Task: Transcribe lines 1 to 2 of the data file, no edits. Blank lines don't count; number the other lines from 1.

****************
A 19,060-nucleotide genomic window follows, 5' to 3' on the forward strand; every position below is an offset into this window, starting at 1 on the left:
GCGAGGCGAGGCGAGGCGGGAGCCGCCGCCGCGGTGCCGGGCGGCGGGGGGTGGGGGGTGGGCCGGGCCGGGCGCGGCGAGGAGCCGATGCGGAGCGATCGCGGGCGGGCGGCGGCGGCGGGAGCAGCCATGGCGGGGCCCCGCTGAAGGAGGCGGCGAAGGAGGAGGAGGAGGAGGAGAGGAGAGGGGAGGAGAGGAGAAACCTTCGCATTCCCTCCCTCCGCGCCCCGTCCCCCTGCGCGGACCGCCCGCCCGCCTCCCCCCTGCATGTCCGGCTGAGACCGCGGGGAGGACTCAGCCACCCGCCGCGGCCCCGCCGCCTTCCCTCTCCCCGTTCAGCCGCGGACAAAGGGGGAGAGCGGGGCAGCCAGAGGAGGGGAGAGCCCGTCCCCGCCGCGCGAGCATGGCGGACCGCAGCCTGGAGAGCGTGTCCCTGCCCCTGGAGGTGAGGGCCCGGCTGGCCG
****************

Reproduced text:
A 19,060-nucleotide genomic window follows, 5' to 3' on the forward strand; every position below is an offset into this window, starting at 1 on the left:
GCGAGGCGAGGCGAGGCGGGAGCCGCCGCCGCGGTGCCGGGCGGCGGGGGGTGGGGGGTGGGCCGGGCCGGGCGCGGCGAGGAGCCGATGCGGAGCGATCGCGGGCGGGCGGCGGCGGCGGGAGCAGCCATGGCGGGGCCCCGCTGAAGGAGGCGGCGAAGGAGGAGGAGGAGGAGGAGAGGAGAGGGGAGGAGAGGAGAAACCTTCGCATTCCCTCCCTCCGCGCCCCGTCCCCCTGCGCGGACCGCCCGCCCGCCTCCCCCCTGCATGTCCGGCTGAGACCGCGGGGAGGACTCAGCCACCCGCCGCGGCCCCGCCGCCTTCCCTCTCCCCGTTCAGCCGCGGACAAAGGGGGAGAGCGGGGCAGCCAGAGGAGGGGAGAGCCCGTCCCCGCCGCGCGAGCATGGCGGACCGCAGCCTGGAGAGCGTGTCCCTGCCCCTGGAGGTGAGGGCCCGGCTGGCCG